Pursuing our initial survey of textual you in A Pagan Place, however, we discover that some occurrences of you in O'Brien's novel require more or less complicated adjustments in our initial approach, though perhaps not wholesale abandonment of the discourse model that posits a sort of diegetic solidarity (in the Hjelmslevian sense) between narrator, focalizing protagonist, and narratee.(4) For example, in the account of how her father and mother first met, the self-address of the narrator- protagonist is inflected by intermittent representation of her father's patterns of speech; we therefore get an embedding of free indirect discourse within the self-address(5) and to that extent a loosening of the diegetic links that connect narrator, protagonist-focalizer, and narratee to a single node, as it were, of the virtual or irreal: "Your father met your mother at that dance but didn't throw two words to her. Your mother was all dolled up, home from America on holiday, had a long dress and peroxide in her hair. Your mother put the eye on him then and got her brother to invite him up to their house to walk the land" (7; my emphases). Later on in the novel, after Emma's pregnancy is discovered, the self-address again constitutes, too, reported speech, this time by way of indirect discourse: "Your father said all the private shit was over and that it was now in the public domain" (130). The self-address is here complex or mixed, opening itself to address by others and a fortiori address to others. At the very least, the discourse functions performed by you have already begun to complicate the modal status of what the term designates, given that the pronoun has begun to embed virtuality within virtuality, to insert address by other fictional personages within the ongoing self-address of the protagonist.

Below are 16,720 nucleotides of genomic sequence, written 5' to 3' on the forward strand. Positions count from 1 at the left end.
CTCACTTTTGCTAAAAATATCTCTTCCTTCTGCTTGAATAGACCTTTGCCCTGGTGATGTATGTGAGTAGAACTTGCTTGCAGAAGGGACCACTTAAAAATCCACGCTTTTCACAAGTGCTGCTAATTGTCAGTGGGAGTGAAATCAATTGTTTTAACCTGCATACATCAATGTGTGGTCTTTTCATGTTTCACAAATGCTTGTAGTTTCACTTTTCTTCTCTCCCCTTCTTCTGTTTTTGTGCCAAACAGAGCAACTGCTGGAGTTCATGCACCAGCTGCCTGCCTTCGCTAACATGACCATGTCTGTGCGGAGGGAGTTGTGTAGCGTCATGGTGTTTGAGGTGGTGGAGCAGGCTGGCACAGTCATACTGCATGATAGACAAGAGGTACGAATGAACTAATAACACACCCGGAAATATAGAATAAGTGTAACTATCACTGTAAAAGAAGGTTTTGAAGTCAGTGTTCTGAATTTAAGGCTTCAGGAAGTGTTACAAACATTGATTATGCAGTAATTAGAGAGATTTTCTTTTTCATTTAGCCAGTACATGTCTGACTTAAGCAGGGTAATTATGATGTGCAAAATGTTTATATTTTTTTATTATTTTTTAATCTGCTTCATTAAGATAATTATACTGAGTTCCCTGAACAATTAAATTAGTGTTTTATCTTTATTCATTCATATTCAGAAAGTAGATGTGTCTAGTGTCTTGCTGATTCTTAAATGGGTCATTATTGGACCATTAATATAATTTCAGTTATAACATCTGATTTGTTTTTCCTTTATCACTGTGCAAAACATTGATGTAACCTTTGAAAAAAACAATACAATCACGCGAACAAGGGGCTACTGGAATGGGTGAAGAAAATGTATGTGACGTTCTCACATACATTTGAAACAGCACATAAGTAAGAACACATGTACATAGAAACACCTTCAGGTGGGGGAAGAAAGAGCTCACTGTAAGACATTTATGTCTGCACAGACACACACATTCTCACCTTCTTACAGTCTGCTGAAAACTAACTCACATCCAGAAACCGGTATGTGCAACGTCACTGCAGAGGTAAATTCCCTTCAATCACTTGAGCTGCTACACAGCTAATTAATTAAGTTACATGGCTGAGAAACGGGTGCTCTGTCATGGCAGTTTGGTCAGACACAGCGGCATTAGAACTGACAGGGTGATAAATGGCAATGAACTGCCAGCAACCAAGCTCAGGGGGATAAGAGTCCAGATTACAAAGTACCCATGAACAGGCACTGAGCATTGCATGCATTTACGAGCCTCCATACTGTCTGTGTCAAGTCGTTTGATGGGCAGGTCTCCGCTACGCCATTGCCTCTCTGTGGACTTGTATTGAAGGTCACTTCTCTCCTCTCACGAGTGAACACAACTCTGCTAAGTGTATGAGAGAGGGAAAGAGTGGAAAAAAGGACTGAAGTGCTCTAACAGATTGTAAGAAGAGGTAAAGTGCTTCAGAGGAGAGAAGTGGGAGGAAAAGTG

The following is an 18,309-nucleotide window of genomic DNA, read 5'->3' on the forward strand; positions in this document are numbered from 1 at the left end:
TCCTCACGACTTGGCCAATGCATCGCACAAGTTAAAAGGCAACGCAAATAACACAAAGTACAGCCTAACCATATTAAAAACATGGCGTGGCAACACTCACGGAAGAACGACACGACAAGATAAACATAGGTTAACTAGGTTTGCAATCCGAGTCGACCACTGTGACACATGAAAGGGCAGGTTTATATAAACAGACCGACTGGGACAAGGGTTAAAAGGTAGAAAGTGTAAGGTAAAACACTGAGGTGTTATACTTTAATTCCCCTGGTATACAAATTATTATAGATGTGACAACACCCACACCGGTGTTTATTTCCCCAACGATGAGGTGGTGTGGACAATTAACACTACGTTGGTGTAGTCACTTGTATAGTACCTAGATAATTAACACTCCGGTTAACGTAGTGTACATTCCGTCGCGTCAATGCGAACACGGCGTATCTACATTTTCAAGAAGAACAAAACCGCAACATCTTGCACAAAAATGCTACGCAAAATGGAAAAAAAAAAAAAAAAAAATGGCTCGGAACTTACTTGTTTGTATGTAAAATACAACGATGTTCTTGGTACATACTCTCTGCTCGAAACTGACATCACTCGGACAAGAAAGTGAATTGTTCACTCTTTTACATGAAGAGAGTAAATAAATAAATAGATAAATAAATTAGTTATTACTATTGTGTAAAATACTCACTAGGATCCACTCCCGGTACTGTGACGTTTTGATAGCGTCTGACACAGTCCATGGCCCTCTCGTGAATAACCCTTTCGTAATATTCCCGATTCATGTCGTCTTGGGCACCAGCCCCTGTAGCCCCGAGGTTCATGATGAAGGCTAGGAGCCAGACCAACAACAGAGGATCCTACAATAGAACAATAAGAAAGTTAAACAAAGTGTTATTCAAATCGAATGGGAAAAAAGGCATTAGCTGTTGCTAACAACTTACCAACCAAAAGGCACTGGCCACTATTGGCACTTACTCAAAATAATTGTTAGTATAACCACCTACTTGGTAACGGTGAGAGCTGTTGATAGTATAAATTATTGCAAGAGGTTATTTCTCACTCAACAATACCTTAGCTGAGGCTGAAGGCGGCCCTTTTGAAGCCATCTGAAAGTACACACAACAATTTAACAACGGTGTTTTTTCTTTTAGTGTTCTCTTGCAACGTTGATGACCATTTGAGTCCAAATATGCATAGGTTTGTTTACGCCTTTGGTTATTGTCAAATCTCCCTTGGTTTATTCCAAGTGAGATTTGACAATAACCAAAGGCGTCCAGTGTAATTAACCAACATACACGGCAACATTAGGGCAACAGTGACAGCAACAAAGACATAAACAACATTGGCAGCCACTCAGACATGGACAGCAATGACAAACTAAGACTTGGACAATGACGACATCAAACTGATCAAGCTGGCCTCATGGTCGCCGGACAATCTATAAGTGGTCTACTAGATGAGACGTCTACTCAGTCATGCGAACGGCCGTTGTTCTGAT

In fact, O'Brien relies on a variety of grammatical and rhetorical resources to signal forms of represented speech and thought in the context of second-person narration. Such formal features help us negotiate instances of you that deviate from what we might be inclined to call the default interpretation of the second-person pronoun in A Pagan Place: that is, the assumption that, unless otherwise indicated, you is a pronominal stand-in for an I who figures as the protagonist of a narrative that she addresses to herself and that we eavesdropping readers (quasi- voyeuristically) overhear. For example, syntactic inversion is often a marker of the Anglo-Irish idiolect associated with (and in fact used to characterize) the father. Thus the inverted locution at the end of the following passage signals indirect discourse, in which you figures as a term of address uttered by the father to his daughter, as subsequently reported (to herself) by the daughter. Here you functions as part of what I am calling fictionalized (or horizontal) address: "The women brought you into the bedroom that led off the kitchen and while you were vomiting your father called in to know if it was vomiting you were" (41). Similarly, setting itself off against the background of the ongoing (unmarked) narration, periphrasis is a (marked) stylistic figure whose emphatic quality suggests not self-address, but rather the self-addressed report of someone else's address: "Your mother said they would not force you, they were not believers in force" (193). Then again, a subjunctive grammatical mood can indicate where both narration and reported speech give way to reported thought -- "You would go away from them, far, far away, where no conveyance could bring them to you" (222) -- producing a strangely hybrid form of self-address. The locution just cited seems to combine elements of (1) the self-address that sometimes occurs within the quoted monologues representing consciousness in third-person contexts (Cohn 90-91) with elements of (2) those representations of consciousness in first-person contexts in which "a first-person compulsively buttonholes a second person who seems to be simultaneously inside and outside the fictional scene, inside and outside the speaking self" (Cohn 178).